Okay...the cartridge is deflected up into the chamber. The forward radius of the bullet ogive is in contact with the roof of the chamber...but what it that cartridge is not only too short, but the ogive is also too wide. The short cartridge moves farther out of the magazine when it takes its necessary dive. That makes the dive steeper, and the resulting upward delfection is also steeper. The bullet ogive hits the chamber roof farther back and at a steeper angle...and you have another variation of the Three-Point Jam...except this one is jammed tighter. In extreme cases, this one can almost mimic the Bolt-Over Base failure to feed.

Positive magazine control of the round depends largely on spring tension. This isn't an issue when the magazine is past half-full, but as the magazine loses rounds, the tension degrades. Most important in controlling the last round...when spring loading is at a minimum...it requires a helping hand to prevent the last round from moving too far forward and possibly escaping
under the inertial effects of recoil, which...in a .45 caliber 1911...is a pretty violent, slam-bang affair. That helping hand comes in the form of a tiny little bump on top of the magazine follower. Without it, the cartridge is free to roam...and often does. It may not cause a stoppage if it moves too far forward...even if it doesn't completely escape...but it feeds at a straighter angle, which...as we've already covered...isn't good. It's not good for reliability and it;s not good for the extractor. The extractor wasn't designed to snap over the rim...not even the external extractors. The externals are simply more tolerant of the occurrence, but they'll still suffer damage if forced to do it for very long. At the least, the coil springs that drive them will
weaken much faster because they're being compressed farther than they're supposed to. Some may even compress enough to go into coil bind...which damages a coil spring quickly.

So, in summary...

The round is properly under forced, positive control from at least three points from the instant the slide hits it.
By steps:
1...Slide, magazine lips, and spring tension.
2...Slide, feed ramp, and magazine lips/tension.
3...Slide, extractor, and barrel ramp.
4... Slide, extractor, chamber roof and the top corner of the barrel ramp.
5...Slide, extractor, chamber walls, and chamber shoulder.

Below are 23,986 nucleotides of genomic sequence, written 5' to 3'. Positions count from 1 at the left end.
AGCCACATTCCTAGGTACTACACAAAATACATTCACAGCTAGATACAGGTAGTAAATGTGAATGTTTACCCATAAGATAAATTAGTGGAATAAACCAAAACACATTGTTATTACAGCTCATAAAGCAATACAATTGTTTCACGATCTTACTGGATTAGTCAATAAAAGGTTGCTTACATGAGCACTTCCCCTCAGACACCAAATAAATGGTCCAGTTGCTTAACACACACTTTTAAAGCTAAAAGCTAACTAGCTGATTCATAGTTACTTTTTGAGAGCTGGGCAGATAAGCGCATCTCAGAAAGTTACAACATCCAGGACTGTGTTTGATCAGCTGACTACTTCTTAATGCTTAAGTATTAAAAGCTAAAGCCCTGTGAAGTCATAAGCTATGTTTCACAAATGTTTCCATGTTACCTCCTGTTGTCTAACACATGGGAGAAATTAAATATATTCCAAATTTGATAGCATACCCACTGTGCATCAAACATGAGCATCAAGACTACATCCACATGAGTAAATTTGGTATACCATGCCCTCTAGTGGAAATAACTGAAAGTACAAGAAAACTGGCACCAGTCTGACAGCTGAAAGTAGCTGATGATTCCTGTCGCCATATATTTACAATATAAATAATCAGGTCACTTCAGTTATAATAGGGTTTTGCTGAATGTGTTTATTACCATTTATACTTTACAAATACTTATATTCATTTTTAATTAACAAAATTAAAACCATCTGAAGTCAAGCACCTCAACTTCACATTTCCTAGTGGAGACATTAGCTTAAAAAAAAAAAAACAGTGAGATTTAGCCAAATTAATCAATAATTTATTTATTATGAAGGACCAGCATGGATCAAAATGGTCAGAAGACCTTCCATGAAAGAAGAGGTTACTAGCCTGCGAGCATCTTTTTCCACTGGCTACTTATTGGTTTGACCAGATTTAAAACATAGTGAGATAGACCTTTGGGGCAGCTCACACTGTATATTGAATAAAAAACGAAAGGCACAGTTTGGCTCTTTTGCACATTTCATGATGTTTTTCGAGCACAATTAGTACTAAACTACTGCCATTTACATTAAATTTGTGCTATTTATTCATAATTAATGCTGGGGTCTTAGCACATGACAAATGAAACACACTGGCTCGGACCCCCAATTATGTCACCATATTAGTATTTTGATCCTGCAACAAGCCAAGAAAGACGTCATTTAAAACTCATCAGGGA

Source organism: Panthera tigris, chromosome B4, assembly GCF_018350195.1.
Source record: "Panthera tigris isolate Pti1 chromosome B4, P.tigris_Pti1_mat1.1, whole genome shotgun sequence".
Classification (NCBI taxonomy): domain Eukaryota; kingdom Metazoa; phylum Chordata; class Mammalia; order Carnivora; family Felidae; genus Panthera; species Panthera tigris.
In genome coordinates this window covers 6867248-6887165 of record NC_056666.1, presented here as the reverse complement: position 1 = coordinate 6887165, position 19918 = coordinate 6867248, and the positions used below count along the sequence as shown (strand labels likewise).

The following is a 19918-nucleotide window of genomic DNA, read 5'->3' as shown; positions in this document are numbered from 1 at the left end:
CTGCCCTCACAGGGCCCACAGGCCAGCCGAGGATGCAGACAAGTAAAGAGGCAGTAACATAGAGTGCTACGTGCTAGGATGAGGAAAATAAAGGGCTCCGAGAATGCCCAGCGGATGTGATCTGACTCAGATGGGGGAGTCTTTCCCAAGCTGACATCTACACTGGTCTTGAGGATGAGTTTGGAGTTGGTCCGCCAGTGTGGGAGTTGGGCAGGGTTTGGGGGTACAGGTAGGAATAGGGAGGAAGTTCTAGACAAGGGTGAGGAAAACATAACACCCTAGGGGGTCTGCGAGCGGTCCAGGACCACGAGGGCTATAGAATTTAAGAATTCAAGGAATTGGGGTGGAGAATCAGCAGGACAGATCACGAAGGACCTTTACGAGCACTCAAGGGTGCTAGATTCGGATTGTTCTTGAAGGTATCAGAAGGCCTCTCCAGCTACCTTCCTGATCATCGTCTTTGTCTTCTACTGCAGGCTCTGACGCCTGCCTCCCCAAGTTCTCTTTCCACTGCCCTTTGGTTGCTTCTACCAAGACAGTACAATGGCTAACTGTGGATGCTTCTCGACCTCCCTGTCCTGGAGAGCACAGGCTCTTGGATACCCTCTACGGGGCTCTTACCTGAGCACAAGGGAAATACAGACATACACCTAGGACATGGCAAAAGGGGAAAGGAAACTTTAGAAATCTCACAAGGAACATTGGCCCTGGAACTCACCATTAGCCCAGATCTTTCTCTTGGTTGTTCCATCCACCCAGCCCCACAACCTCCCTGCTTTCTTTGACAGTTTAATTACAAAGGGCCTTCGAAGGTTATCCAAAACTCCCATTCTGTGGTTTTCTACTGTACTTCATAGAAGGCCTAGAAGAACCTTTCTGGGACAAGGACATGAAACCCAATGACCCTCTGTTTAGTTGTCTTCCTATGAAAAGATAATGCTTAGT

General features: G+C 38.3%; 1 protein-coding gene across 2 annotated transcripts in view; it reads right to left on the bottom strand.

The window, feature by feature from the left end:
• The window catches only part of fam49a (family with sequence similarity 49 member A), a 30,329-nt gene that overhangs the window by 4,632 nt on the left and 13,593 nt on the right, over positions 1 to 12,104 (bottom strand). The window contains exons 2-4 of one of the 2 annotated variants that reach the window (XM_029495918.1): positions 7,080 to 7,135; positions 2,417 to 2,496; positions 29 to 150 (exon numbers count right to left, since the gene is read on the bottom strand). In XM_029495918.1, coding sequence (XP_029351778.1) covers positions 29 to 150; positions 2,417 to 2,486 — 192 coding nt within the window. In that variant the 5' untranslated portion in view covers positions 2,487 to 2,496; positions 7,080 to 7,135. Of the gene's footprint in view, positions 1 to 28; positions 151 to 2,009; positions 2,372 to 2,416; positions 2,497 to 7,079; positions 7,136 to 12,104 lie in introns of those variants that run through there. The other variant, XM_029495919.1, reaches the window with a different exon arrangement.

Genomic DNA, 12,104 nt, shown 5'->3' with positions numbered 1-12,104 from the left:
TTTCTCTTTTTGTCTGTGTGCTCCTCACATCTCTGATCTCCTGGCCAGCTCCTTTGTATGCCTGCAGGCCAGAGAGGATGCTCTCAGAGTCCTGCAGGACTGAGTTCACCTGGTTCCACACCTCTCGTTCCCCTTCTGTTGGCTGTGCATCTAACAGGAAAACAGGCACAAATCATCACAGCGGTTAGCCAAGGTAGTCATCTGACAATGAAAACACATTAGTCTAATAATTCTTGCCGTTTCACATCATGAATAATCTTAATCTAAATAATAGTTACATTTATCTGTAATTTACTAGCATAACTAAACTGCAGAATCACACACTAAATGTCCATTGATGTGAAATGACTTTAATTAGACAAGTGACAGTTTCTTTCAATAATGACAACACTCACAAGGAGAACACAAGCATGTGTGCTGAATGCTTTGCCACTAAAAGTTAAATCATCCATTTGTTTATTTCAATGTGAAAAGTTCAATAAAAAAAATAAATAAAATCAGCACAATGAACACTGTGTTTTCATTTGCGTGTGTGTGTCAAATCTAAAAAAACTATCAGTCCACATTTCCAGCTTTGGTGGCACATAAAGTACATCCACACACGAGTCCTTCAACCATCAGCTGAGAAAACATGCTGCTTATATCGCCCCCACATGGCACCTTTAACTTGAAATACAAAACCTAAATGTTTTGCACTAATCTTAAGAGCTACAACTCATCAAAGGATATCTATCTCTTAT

If the gun loses partial control of the cartridge from any one point...due to whatever is incorrect... it sacrifices a percentage of the reliability that the gun was built with.

Common wisdom has stated that the 1911 was designed to feed hardball, and any variation of that bullet shape causes problems. That's partly true, but it's not the fact that the bullet doesn't have a round nose that causes the problems. It's incorrect ogive geometry too-short overall length of the cartridge that does it.

Saturday, March 21, 2009

2009 March IDPA Video

Although it started a little chilly (20 something) it warmed up nicely and turned in to a beautiful day for a match. Thanks to all who came out and helped and participated.

Stage 1
Strong hand, Freestyle, Support Hand - 6 simple shots! DP leads off.



Stage 2
A 3 string stage with reloads off the clock. String 1: drop the popper, put a couple rounds in the target at the barrel, then get to the barrel for cover and put three rounds downrange. Now do your tac load and be ready to go. String 2: 2 rounds for each target hiding behind the barrels while moving to the next barrel. String 3: Engage the targets with 2 rounds each in tactical sequence and yes that black thing in front is made of steel. DP in action again, can you tell he's warmed up now?



Stage 3
Stopped at a hotel in GA which doesn't honor VA permits. So when things go bad you need to get your empty gun out, load it and get in the fight. TR shows us what he'd do.



Stage 4
Stopped for gas and about to check your oil when three bad people come out shooting and dragging your better half out of the store. JH comes up from Lexington to show us how to deal with this.

Sunday, February 22, 2009

Fine Leather



Once in a while I'll mention something that you may find useful in your pursuit of excellence with a handgun. Now I like kydex as much as the next guy and especially for my "plastic" pistols. But when it comes to a 1911 I tend to favor nice leather. I'm also a big fan of less is good and so I like Yaqui slide holsters also. If you're in need of a holster, belt, rifle sling, nice sap (uh, I mean book weight), etc. then you need to visit http://www.shottist.com/. Andy is a Gunsite friend and does some really nice custom work at very reasonable prices. Check him out.